“I don’t really know,” George had confessed after a moment, smiling sheepishly, “I just — I wonder what it feels like, to love. I wonder why the humans are so… why they treasure it so much.”
“It’s…” Dream paused, trying to recall what the God of the Stars had told him once. Sapnap had always been captivated by the concept of love, whereas Dream never bothered with it. Until now. “I suppose… it’s when you appreciate something a lot, when you would do anything to have it with you. When you would give up the world just to protect it from harm,” he had begun to ramble now, hands twisting into the dark blue of his robes, “When it makes you feel happy, warm inside, when all you have to do is catch sight of it in order to smile.” He paused, finishing quietly, “I think that’s love, at least, that’s how I see it.”
George did not speak.
Dream took a breath, “Sorry,” he mumbled out, “I got — sorry, I ramble, um, sometimes.”
“It’s okay,” the other assured, sounding oddly quiet. “I think that’s a rather good interpretation of it.”
“Yeah,” he said, and then there were fingers brushing over Dream’s arms, ghosting over his skin and skimming past his robes to settle on the hands that sit in his lap. George threaded their fingers together, looking amused at the way Dream was blushing then, the pink on his cheeks stark against tanned skin. George’s palms were soft, warm, and his touch was like fire licking up his skin. “Would you like to try it with me, then?”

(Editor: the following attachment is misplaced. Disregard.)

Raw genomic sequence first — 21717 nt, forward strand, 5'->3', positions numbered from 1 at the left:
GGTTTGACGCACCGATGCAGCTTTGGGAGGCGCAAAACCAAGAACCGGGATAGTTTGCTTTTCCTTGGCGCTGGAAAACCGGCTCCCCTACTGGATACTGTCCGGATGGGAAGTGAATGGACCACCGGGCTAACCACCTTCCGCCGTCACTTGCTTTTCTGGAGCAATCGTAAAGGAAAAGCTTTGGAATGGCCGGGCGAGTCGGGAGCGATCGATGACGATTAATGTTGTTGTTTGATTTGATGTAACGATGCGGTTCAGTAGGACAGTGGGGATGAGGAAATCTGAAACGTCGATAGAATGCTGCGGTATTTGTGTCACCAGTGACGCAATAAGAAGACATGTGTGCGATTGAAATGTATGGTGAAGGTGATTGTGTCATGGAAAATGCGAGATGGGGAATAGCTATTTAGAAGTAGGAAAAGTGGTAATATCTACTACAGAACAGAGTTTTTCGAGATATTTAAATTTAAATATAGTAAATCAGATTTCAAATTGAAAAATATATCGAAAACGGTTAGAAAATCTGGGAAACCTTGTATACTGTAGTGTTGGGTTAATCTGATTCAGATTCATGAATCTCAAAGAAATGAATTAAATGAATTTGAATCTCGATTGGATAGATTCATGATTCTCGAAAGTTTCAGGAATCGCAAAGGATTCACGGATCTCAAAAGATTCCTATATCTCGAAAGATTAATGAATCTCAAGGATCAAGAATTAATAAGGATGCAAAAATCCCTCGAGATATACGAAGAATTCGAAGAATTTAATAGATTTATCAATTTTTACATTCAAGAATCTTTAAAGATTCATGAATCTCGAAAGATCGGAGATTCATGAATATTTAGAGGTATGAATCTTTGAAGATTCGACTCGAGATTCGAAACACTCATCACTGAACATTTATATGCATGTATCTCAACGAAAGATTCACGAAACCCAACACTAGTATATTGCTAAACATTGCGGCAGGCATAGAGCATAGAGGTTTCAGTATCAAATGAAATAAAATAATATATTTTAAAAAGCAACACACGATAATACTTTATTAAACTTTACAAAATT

“Try what?” He asked, breathless, head spinning and his heart thumping uncomfortably fast against his chest.
“Love,” George answered simply, lips pulling up into a soft smile. “Would you like to find out what it is, together?”
Dream‘s heartbeat stuttered, his mouth opening and closing in a vain attempt to form words that refused, even as George giggled patiently and shifted closer. “Are you — is this… George?”
“Is that a no?” He cocked an eyebrow, smile dimming if only for a second.
“No, it’s — I’m..” Dream blinked, shaking his head furiously in an attempt to straighten his thoughts. He took a breath, hoping to calm the frantic beat of his heart, and tried again. “You want to love me?”
“I had assumed it was rather clear,” George tilted his head, palms still pressed against his.
“It was — I was just,” Dream cursed under his breath at his lack of coherency, “You don’t — I’ve never, you know…”
“You talk too much,” George had said, with a lighthearted roll of his eyes, and leaned forward to kiss him.